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by Catherine Kenwell 5 months ago in Adventure · updated 5 months ago
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For us, the barn was full of ghosts and gothic curiosities

Photo by Jukka Heinovirta on Unsplash

When I look back now, my childhood was full of what I’d call rural gothic horror. We weren’t like kids today, who are tethered by smartphones and GPS. We pretty much did what we wanted, so long as we weren’t caught.

I remember the day it happened. It had been a dry, hot day in a summer filled with dry, hot days. Days were indistinguishable from one another. As an almost-five-year-old, my routine played itself over and over that summer. I’d wake up when the morning sun peeked through my bedroom window, dress myself in most likely the previous day’s denim shorts and t-shirt, chug a glass of OJ, chow down a bowl of Froot Loops, and out I’d run into our rural paradise.

Everything smelled like warm sand and straw in those days. It was a comforting, dusty fragrance that permeated our wood-framed house. Occasionally, a hot breeze would carry the scent of vegetables—mostly onions or celery—from my Mum’s garden. Sometimes, I’d get a whiff of tarpaper from our unfinished garage, the black-papered walls a perfect backdrop for my big brother’s jerry-rigged haunted house, where he used to terrorize me with monster noises and jump scares. Those memories forced me to avert my eyes when I ran past the garage, like I did most mornings. But mostly that summer, the world smelled like sand.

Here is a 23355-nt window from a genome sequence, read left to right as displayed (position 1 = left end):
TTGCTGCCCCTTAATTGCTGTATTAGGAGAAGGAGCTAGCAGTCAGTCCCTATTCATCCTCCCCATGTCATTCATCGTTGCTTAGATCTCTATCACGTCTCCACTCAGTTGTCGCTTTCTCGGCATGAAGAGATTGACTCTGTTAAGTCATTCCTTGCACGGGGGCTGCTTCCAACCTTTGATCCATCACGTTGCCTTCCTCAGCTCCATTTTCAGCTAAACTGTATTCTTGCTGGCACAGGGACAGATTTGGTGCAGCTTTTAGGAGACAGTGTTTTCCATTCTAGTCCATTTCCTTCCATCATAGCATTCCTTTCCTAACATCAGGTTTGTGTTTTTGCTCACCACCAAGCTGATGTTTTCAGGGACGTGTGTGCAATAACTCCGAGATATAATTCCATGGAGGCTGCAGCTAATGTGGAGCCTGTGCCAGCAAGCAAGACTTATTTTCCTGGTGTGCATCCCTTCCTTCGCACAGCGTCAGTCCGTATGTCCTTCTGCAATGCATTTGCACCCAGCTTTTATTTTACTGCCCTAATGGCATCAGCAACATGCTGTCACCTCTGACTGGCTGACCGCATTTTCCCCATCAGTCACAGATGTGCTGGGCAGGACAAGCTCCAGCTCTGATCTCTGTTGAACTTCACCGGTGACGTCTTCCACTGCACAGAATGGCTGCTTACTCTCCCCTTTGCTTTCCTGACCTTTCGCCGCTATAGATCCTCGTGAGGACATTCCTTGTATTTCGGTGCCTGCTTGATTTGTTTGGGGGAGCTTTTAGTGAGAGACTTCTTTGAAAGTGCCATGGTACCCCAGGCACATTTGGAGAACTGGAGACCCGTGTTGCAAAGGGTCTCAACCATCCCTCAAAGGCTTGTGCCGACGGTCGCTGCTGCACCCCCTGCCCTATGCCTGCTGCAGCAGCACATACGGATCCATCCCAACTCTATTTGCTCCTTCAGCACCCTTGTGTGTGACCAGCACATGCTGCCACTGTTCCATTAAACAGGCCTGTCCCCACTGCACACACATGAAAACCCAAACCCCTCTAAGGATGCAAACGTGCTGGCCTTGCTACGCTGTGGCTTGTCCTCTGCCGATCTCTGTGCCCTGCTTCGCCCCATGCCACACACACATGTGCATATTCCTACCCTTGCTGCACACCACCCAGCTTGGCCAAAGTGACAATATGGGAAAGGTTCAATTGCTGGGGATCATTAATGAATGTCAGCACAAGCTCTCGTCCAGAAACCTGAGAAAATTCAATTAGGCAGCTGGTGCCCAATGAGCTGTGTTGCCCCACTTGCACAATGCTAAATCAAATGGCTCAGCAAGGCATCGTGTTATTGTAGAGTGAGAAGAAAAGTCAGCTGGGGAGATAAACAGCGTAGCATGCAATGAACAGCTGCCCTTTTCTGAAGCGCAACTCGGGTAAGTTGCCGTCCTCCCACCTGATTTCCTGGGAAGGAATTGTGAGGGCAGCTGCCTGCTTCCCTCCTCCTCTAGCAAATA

I’d throw open the back door and run around to the side of the house to meet my friend Danny. He usually parked himself in the sandbox long before I appeared each day. Danny’s dinky cars and Tonka trucks were the mainstay of our sandy quarry, and we’d create stories to support the goings-on of all the vehicles in the yard that day.

My Mum said Danny’s parents kicked him out in the morning and told him not to come back until dinnertime. Danny was six years old and had already been to school. His parents let him run like a wild dog, and if he didn’t show up for meals, they were confident a neighbor would feed him—that’s what country families did in those days.

Danny was what my folks called ‘a little dim’ or ‘a few cards short of a full deck’, but he was good company, quiet most of the time, and I’m thinking these days we’d say he was ‘on the spectrum’. Some mean kids from a big family down the road teased him and called him ‘RE-tard’, with the emphasis on the first syllable, but they were always picking their dried green boogers and flicking them at each other, so in retrospect, I wonder if they learned that word at home.